A relic of the Mauryan era

When Charles Fossey was excavating in the Tigris-Euphrates region, often called the cradle of civilization by historians, in the year 1913, he knew he was on the brink of discovering history. Soon, the site of the ancient city of Ectabana was in front of him. The capital of Medes, passing on to Cyrus the Great, Ectabana needed no introduction. Herodotus, way back in the 5th century BCE, wrote, "The Medes built the city of Ectabana, the walls of which are of great size and strength, rising in circles one within the other." Ancient cities of Amarna and Susa, too, were excavated at around the same time. 

Pataliputra (now Patna)  in northeastern India, was the capital city of the Mauryan Empire c.326–184 BCE [Credit: Web]
Rapid excavations were going on in India, too, by the British Archaeological Survey of India. When the only American in the British ASI, D B Spooner, armed with knowledge of Sanskrit, was called to excavate a site in and around Kumhrar in Patna in 1912, he was filled with thrill when the ancient capital of the Mauryans rolled before his wonderstruck eyes. He kept digging frantically for the next three years, rediscovering the grandeur, trials and tribulations, the joys and sorrows of the people who inhabited the land since 490 BCE. 

Shifting his capital from Rajgriha, the Magadhan capital, Ajatshatru and later, his son Udayin fortified Pataliputra in the year 490 BCE. Remaining the seat of power of the great Mauryas, the Sungas and the Guptas, Pataliputra, one of the oldest living cities of the world, continued to be India's capital for over one millennium. 

Alternately called Kusumpura, Palibothra, and Pushpapur, the ruins of the ancient capital of the Mauryans, Pataliputra, first came to light in 1912-15 after remaining buried for two millennia. The British Archaeological Survey of India, under whose head Spooner excavated Kumhrar, discovered 72 pillars. Further excavations under the direction of noted historian A S Altekar in 1951-55 under the aegis of K P Jayaswal Institute revealed 8 more pillars. Altekar described the site, after its excavation, as "probably the earliest huge stone-pillared structure to be built by Indian architects" was a relic of the Mauryan empire. 

Mauryan Hall pillar [Credit: Wiki Commons]
In the light of the excavations, the hall's 80 pillars were seen arranged in parallel rows of 10 from east to west and 8 from north to south with the entrance located on the south. All the pillars, made of sandstone quarried from Chunar in Mirzapur district of UP, and carried downstream to Pataliputra, were placed at regular intervals of about 4.57 metres. Huge monoliths, with each pillar about 9.75 metres in height of which nearly 2.74 metres being buried below, had a lustrous shine, very typical of Mauryan architectural style, and were fixed on square wooden basements.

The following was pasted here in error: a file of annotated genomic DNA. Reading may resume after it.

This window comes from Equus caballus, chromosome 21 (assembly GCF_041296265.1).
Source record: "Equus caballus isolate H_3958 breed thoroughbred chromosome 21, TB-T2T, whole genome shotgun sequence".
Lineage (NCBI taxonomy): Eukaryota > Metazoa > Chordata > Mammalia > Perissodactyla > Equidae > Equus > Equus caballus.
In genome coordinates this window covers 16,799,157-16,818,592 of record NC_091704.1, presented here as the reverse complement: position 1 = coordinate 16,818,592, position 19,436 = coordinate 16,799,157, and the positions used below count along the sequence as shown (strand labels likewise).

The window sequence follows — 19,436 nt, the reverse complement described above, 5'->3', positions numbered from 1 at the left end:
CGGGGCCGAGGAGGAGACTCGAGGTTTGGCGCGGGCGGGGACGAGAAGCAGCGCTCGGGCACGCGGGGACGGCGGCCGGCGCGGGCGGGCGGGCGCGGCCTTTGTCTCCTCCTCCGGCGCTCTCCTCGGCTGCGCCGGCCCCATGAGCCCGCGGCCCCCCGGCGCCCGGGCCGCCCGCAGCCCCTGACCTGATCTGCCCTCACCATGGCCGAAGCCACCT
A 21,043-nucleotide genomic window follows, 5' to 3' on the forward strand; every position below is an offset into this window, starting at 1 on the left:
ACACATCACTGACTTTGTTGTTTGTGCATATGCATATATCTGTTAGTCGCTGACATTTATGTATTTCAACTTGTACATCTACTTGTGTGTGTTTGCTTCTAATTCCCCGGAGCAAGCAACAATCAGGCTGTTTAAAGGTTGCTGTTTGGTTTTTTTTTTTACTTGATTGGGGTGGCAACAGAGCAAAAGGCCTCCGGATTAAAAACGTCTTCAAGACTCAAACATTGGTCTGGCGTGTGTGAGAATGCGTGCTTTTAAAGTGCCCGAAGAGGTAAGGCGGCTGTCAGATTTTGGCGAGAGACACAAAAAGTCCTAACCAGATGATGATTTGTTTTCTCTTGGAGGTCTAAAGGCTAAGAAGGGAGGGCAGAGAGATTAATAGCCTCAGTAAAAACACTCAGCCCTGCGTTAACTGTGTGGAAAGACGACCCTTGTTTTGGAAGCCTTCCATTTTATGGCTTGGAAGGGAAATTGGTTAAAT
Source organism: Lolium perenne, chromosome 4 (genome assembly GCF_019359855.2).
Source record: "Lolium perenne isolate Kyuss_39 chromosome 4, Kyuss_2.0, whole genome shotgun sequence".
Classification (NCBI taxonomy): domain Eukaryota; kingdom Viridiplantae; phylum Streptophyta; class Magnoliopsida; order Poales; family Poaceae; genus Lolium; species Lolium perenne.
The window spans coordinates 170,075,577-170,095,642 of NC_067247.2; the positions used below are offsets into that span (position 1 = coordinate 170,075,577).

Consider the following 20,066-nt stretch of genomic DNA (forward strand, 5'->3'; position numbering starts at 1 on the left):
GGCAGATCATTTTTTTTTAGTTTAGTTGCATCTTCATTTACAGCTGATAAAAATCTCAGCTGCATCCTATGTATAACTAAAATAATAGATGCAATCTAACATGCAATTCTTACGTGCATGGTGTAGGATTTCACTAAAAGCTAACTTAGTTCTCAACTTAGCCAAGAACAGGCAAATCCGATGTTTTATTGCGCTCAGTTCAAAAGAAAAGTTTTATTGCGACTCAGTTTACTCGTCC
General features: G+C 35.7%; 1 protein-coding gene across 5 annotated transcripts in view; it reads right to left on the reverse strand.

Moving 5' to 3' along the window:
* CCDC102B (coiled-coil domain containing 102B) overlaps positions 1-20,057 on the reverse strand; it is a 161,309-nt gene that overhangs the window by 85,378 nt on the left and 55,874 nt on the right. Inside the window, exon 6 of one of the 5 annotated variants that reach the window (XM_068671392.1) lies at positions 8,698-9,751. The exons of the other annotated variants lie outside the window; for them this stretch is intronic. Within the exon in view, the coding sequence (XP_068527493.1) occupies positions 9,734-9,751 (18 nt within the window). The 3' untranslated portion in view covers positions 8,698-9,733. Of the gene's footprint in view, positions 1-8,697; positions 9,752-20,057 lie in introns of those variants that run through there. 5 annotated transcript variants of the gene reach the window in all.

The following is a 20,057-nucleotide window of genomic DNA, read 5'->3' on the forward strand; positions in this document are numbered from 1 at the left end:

The hall's floor and roof were made of wood. Today, while historians continue to grope in the dark about the other Mauryan and Gupta ruins, the famed 80-pillared hall cannot be seen with the naked eye over two millennia down the line, as the entire structure is submerged under heaps of soil. Only one pillar is now on display at Kumhrar. However, the ASI made a model of the hall in 2004 and has placed it in a glass frame in the exhibition hall within the precincts, housing the other artefacts discovered during excavations. Spooner's finds from Kumhrar and adjoining Bulandibagh consisting of punch-marked coins, terracotta figurines, including the head of a smiling boy and a dancing girl, stone and glass beads, finished and unfinished seals, including a glass seal with a Mauryan inscription, and a spoked cart have been preserved for posterity. 

Bulandibagh, already tapped by Spooner, was re-excavated in 1926-27 by J A Page and M Ghosh resulting in the discovery of an eastern-western wooden structure running as excavated area for a distance of about 137 metres. It is a wall made of heavy wooden sleepers placed vertically in a double row, with similar sleepers joining them horizontally at the bottom and is thought to be a part of the wooden palisade seen by noted historian and ambassador of Seleucus Nicator, Megasthenes, who wrote in his 'Indica' that Pataliputra was long but narrow; it was 80 stadiums (nearly 9 miles) long and 15 stadiums (nearly 2 miles) broad and in the form of a parallelogram. The circumference of the well-planned city was nearly 23 miles. The Indica, written in 300 BCE, has the earliest literary evidences on the ancient city. 

Author: Gayatree Sharma | Source: The Times of India [June 12, 2012]

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